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Fenland Citizen letters – April 29, 2020

It's all about testing

So far, testing has been limited to those with symptoms and in hospital, as well as health workers being tested at the start of a shift.

The same would go for care workers, pharmacists, police officers and bus drivers.

You might add teachers and restaurant workers. It’s the “automatic spreaders” you need to identify, stopping them in their tracks.

The logic underpinning the plan is clear: there will be no point in reopening shops, pubs and restaurants if people feel too scared to visit them.

“You can’t lift the lockdown as long as you are not testing massively.” Do the maths and the numbers are colossal. Consider that there’s still no sign that the Government will reach the goal of 100,000 tests a day in the UK and you realise how many orders of magnitude stand between where we are now and where we would need to be.

The obstacles are huge and obvious, Shortage of swabs? Move to saliva tests instead. Shortage of the key chemicals known as “reagents”? The test kits that rely on them are not the only option.

With the sheer numbers of tests that would have to be produced, the world’s manufacturers could do it; it just requires the political will. Which, given that our lives depend on it, seems daunting, although there is another approach.

It would still require testing – though not on the same scale – followed by contact tracing, or finding all those who’d been near someone who’d tested positive and then isolating them.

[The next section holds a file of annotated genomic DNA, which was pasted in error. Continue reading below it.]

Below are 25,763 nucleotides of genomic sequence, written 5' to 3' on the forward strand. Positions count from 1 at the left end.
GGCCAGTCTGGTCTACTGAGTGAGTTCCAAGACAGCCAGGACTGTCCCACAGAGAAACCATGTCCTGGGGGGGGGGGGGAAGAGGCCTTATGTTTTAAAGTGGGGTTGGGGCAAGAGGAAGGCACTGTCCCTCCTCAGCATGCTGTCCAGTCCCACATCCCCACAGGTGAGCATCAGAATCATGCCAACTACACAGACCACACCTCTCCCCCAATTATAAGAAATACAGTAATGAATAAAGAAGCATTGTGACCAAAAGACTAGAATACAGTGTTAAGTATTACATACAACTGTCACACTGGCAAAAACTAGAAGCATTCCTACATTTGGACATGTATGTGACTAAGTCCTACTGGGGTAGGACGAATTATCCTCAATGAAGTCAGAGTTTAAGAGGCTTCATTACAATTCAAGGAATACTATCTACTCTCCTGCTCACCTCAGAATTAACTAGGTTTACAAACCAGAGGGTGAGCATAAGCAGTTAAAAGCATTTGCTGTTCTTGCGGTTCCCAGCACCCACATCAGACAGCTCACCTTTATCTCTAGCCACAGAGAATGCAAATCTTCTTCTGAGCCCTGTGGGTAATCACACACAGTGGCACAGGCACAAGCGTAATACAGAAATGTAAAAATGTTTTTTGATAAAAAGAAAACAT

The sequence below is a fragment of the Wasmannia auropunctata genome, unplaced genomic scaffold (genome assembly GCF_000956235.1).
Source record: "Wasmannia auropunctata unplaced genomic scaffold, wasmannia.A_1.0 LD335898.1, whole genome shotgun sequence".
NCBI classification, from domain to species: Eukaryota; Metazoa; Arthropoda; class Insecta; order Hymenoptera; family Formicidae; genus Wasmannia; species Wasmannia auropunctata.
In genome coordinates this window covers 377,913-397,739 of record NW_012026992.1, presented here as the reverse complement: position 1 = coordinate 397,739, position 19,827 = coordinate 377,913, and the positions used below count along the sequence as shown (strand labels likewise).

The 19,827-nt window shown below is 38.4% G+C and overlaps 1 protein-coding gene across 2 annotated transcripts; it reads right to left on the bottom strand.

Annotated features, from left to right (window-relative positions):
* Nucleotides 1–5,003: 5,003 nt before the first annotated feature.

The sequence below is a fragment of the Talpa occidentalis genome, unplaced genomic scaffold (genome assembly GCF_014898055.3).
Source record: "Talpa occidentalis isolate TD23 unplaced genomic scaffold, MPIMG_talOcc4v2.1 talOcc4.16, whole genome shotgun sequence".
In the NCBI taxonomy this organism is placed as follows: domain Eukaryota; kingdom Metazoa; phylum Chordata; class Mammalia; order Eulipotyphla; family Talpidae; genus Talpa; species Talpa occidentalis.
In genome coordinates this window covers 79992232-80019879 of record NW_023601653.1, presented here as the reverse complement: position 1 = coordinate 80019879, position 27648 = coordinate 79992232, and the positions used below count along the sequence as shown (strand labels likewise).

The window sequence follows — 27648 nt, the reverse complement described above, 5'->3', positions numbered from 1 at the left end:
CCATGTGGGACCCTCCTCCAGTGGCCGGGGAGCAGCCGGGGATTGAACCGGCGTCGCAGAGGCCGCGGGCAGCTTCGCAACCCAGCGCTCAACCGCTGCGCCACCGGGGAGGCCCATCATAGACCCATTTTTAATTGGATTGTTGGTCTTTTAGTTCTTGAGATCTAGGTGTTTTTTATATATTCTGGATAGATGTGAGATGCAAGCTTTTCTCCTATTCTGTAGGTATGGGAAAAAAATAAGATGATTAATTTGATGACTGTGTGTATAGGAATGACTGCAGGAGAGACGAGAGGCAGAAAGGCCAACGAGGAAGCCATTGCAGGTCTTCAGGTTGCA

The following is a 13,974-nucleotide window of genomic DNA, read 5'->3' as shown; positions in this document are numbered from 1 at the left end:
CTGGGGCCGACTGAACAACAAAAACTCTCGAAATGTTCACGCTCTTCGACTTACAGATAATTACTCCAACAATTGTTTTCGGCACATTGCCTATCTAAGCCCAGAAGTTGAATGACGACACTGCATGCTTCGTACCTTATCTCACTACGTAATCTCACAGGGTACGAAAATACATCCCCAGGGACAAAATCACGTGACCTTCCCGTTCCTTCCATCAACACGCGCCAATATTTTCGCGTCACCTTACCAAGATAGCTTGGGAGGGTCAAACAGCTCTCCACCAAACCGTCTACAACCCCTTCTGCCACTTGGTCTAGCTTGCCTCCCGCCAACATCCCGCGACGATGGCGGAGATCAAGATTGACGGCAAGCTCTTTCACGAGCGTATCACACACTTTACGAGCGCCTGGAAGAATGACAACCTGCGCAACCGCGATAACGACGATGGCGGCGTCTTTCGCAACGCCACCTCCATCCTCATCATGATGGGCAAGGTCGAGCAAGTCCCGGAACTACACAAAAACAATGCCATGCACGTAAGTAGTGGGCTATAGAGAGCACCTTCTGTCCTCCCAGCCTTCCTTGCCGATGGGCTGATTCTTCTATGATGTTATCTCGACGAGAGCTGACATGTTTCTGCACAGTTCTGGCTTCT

“Test, trace, isolate” also has logic on its side, but it too takes lots of money and people. It’s thought that one contact-tracer is required for every four cases of infection.

The UK Government could follow their lead immediately, putting to work some of the thousands of people currently at home and itching to help.

Tech can play a role too: note this week’s announcement that Apple and Google will join forces to see if they can produce the app that will make tracing easier and faster, though the threat to privacy of such surveillance is obvious.

What specific methods are deployed matter less than the bigger shift that is required, Governments need to realise that what’s coming is not a decision about easing this or that rule of social distancing, but rather a massive political, industrial and collective drive unseen since the last war.

It may well mean repurposing factories to mass-produce testing kits. At the very least, it should mean a dedicated cabinet minister for testing.

Read the expert plans and they all come back to one thing. Sure, social distancing will have to endure, in one form or other, but the key will be the one identified by the World Health Organization at the start: testing, testing, testing.

J White


Alan Edmunds' photo taken in Foul Anchor (33975229)
Alan Edmunds' photo taken in Foul Anchor (33975229)

I called for face masks a month ago

You may remember a recent letter I sent to you relating to COVID-19.

You will also have read what was featured on the front page of most newspapers recently.

This is a month after I wrote to all the local press expressing my humble opinion on how we should protect ourselves. Obviously, you did not print it.